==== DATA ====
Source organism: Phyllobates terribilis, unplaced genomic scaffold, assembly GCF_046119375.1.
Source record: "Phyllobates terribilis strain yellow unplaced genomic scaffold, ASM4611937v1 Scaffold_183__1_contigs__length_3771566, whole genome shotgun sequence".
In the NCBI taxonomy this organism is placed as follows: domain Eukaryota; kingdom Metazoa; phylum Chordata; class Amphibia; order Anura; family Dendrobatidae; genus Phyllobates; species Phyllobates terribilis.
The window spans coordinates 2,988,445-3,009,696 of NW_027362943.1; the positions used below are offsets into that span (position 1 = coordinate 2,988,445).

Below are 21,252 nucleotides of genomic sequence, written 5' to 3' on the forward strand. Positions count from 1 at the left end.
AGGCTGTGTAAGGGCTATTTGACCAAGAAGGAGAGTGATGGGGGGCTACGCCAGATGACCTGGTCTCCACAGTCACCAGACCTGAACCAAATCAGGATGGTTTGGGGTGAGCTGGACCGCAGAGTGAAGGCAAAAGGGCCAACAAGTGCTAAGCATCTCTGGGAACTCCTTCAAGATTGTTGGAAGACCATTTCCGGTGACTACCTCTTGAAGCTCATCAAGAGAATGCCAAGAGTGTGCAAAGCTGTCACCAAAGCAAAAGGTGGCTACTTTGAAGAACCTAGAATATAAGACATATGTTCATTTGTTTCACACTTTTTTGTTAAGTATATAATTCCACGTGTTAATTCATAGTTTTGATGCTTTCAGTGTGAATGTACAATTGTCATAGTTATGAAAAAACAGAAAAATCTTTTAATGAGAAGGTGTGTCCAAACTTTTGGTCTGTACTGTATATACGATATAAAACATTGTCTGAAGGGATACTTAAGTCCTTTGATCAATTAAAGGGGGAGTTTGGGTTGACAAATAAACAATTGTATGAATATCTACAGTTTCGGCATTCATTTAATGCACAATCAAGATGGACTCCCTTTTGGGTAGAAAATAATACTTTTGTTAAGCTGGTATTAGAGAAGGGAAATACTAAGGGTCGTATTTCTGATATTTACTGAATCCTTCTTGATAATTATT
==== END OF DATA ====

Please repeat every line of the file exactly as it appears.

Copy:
Source organism: Phyllobates terribilis, unplaced genomic scaffold, assembly GCF_046119375.1.
Source record: "Phyllobates terribilis strain yellow unplaced genomic scaffold, ASM4611937v1 Scaffold_183__1_contigs__length_3771566, whole genome shotgun sequence".
In the NCBI taxonomy this organism is placed as follows: domain Eukaryota; kingdom Metazoa; phylum Chordata; class Amphibia; order Anura; family Dendrobatidae; genus Phyllobates; species Phyllobates terribilis.
The window spans coordinates 2,988,445-3,009,696 of NW_027362943.1; the positions used below are offsets into that span (position 1 = coordinate 2,988,445).

Below are 21,252 nucleotides of genomic sequence, written 5' to 3' on the forward strand. Positions count from 1 at the left end.
AGGCTGTGTAAGGGCTATTTGACCAAGAAGGAGAGTGATGGGGGGCTACGCCAGATGACCTGGTCTCCACAGTCACCAGACCTGAACCAAATCAGGATGGTTTGGGGTGAGCTGGACCGCAGAGTGAAGGCAAAAGGGCCAACAAGTGCTAAGCATCTCTGGGAACTCCTTCAAGATTGTTGGAAGACCATTTCCGGTGACTACCTCTTGAAGCTCATCAAGAGAATGCCAAGAGTGTGCAAAGCTGTCACCAAAGCAAAAGGTGGCTACTTTGAAGAACCTAGAATATAAGACATATGTTCATTTGTTTCACACTTTTTTGTTAAGTATATAATTCCACGTGTTAATTCATAGTTTTGATGCTTTCAGTGTGAATGTACAATTGTCATAGTTATGAAAAAACAGAAAAATCTTTTAATGAGAAGGTGTGTCCAAACTTTTGGTCTGTACTGTATATACGATATAAAACATTGTCTGAAGGGATACTTAAGTCCTTTGATCAATTAAAGGGGGAGTTTGGGTTGACAAATAAACAATTGTATGAATATCTACAGTTTCGGCATTCATTTAATGCACAATCAAGATGGACTCCCTTTTGGGTAGAAAATAATACTTTTGTTAAGCTGGTATTAGAGAAGGGAAATACTAAGGGTCGTATTTCTGATATTTACTGAATCCTTCTTGATAATTATT